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Our Soft Toys

  • Plush Kiwi
    Kiwis are endemic to New Zealand and renown for several unique features. They have no wings or tail, they have nostrils at the end of their beak, and they lay the largest eggs of all birds in proportion to their body size.
  • LIttle Spotted Kiwi
    Kiwis are endemic to New Zealand and renown for several unique features. They have no wings or tail, they have nostrils at the end of their beak, and they lay the largest eggs of all birds in proportion to their body size.
  • Pukeko
    The Pukeko is essentially a bird of the lowland swamps, but has become widespread throughout New Zealand with the development of farming. It is commonly seen foraging on urban and rural grasslands.
    Small Pukeko is 15cm
    Medium Pukeko is 34cm
  • Kakapo
    The Kakapo is the worlds rarest, heaviest and only flightless parrot. The Maori name Kakapo, means night parrot. Whilst it lives mainly on the ground Kakapo's can climb trees.
    Small Kakapo is 19cm.
    Medium Kakapo is 35cm.
    Large Kakapo is approx. 50cm
  • Kea
    The Kea is the worlds only alpine parrot. Keas are renown for their inquisitive nature and comic antics. Their name derives from their call "Keaaa", delivered mainly in flight.
    Small Kea is 15 cm.
    Medium Kea is 34cm.
  • Morepork
    The Morepork (or Ruru, NZ Owl) is found throughout New Zealand. Its characteristic call of "more-pork" can be heard in suburban gardens, reserves and native forests. A nocternal bird, it is commonly seen at dusk. Small Morepork is 19cm
  • New Zealand Pigeon - Kereru
    The New Zealand pigeon or kereru is endemic to New Zealand.
    Kererū play an important role in the spread of seeds of native forest plants. With birds like the huia and piopio being extinct, the New Zealand Pigeon is the only native bird large enough to eat the big fruit of some of the important native forest trees like tawa, karaka, taraire, miro and puriri.
    They are known to fly long distances enabling them to distribute seeds throughout the forest. After eating the fruits, the birds fly away and poo the seed somewhere else in the forest, along with some nutritious fertiliser.
  • Takahe
    The Takahe is one of the worlds most endangered birds. Formerly widespread throughout New Zealand it was thought to be extinct by 1900. In 1948 however, a small population was re-discovered in the Murchison Mountains in the South Island.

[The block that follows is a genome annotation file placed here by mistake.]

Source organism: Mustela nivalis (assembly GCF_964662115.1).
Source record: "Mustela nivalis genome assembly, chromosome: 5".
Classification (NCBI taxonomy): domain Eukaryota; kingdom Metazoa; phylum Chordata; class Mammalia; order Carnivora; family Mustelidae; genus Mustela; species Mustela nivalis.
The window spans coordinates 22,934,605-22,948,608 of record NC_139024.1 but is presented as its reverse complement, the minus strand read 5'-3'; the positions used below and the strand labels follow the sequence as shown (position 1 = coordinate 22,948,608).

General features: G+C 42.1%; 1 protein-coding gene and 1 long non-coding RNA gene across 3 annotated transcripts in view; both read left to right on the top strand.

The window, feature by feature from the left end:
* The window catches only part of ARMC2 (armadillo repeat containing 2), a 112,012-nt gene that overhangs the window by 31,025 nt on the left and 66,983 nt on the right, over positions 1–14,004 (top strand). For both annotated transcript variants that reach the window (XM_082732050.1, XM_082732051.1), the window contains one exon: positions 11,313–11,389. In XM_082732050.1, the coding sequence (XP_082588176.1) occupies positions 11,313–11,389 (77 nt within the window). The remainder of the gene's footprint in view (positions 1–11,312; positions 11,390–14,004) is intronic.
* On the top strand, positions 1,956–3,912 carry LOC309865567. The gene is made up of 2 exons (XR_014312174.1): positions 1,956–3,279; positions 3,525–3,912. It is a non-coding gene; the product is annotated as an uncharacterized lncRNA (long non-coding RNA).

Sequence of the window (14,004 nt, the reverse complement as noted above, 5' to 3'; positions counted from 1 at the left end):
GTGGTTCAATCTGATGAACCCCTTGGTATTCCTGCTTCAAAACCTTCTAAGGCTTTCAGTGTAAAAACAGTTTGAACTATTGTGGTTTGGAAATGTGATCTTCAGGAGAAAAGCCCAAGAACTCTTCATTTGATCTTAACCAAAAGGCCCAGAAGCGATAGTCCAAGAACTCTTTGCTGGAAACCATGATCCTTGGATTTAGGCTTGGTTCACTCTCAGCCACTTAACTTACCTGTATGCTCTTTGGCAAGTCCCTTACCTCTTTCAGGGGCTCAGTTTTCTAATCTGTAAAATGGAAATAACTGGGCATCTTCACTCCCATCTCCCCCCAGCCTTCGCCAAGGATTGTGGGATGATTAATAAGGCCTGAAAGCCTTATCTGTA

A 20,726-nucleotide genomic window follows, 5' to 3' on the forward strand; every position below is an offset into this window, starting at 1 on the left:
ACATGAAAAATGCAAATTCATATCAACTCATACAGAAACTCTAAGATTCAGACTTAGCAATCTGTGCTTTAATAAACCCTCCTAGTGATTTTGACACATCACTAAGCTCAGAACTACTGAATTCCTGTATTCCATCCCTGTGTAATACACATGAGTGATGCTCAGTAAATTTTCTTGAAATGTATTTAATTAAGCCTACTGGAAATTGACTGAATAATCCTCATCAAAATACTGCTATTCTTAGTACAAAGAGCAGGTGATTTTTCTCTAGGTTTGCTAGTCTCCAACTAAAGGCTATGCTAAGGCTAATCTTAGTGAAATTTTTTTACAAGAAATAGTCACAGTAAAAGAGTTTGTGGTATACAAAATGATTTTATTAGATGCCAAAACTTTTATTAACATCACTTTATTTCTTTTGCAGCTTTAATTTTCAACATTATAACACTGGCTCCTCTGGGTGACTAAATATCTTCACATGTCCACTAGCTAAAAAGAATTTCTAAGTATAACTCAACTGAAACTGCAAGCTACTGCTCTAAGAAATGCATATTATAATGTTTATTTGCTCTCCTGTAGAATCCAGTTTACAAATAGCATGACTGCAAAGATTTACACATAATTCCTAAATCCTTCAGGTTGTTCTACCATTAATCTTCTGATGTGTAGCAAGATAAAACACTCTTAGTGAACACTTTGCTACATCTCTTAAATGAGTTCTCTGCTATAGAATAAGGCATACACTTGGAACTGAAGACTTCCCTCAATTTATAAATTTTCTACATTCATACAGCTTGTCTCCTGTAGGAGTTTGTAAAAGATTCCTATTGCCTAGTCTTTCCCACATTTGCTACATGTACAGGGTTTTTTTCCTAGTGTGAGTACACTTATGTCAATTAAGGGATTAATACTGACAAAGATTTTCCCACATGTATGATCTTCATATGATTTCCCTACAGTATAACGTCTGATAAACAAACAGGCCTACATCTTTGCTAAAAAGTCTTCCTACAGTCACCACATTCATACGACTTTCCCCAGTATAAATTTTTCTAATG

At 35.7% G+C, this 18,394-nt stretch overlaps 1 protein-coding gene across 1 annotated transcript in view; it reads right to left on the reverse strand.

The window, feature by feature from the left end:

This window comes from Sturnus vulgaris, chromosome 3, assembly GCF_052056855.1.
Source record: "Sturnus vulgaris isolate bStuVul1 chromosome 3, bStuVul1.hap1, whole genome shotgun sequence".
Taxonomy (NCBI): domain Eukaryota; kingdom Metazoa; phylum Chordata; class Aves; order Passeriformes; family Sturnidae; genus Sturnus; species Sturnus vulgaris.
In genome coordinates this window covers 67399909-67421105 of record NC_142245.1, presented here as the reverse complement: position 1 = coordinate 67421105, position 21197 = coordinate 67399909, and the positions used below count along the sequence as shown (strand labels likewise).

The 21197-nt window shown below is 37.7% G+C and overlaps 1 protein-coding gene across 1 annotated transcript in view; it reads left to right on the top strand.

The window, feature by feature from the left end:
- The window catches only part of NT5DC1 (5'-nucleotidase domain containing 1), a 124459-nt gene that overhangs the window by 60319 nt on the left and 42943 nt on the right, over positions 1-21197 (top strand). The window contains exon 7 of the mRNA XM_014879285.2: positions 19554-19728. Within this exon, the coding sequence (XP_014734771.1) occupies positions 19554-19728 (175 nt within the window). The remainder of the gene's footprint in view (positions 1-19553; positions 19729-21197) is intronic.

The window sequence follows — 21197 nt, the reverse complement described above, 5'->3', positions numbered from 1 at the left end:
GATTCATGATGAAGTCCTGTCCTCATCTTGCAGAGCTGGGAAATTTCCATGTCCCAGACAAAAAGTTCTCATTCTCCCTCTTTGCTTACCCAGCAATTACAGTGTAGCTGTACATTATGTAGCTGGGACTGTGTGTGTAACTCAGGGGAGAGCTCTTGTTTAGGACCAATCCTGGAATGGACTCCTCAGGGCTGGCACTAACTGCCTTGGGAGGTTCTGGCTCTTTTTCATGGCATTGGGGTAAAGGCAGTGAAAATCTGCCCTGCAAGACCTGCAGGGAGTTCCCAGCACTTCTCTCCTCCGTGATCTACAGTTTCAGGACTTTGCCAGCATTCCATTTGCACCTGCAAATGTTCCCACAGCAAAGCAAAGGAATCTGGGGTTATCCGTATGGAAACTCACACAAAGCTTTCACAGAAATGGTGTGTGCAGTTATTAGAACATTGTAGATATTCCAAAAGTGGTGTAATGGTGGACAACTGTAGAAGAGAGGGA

Small Takahe is 16cm
    Medium Takahe is 35cm
  • Penguins
    Found only in New Zealand waters, the Hoiho, or Yellow-eyed Penguin is probably the worlds rarest penguin. A sedentary species, it seldom swims far from its breeding ground.
    Blue Penguins (or Korora), are the smallest of all penguins, with 5 of the subspecies endemic to New Zealand. They are our most familiar penguin and are commonly seen around rocky coastlines.
    Small Penguin is 11cm
    Medium Penguin is 29cm.
  • Albatross
    The Royal Albatross is one of the largest flying birds (wingspan over 3 meters) It spends most of its life gliding above the southern oceans.
    Chick toy is 13cm.
    Medium toy is 31cm.
  • Tui
    The Tui, found only in New Zealand, is reknown for its variable, melodious songs. Relatively common in native forests, this honeyeater also lives in bush reserves and suburban gardens. Nectar is it's most common food source, but Tui also feed on fruits and small insects. Their flight is rapid, noisy, swooping and undulating and these aerial acrobatics easily identify the Tui as does the tuft of white feathers at its throat.
  • Saddleback - Tieke
    The saddleback, found only in New Zealand, is one of three wattlebird species that include the kokako and extinct huia. It inhabits forest and thick scrub, often nesting and roosting near the ground where it is vulnerable to predators. Once widespread through New Zealand, all populations are now confined to the islands.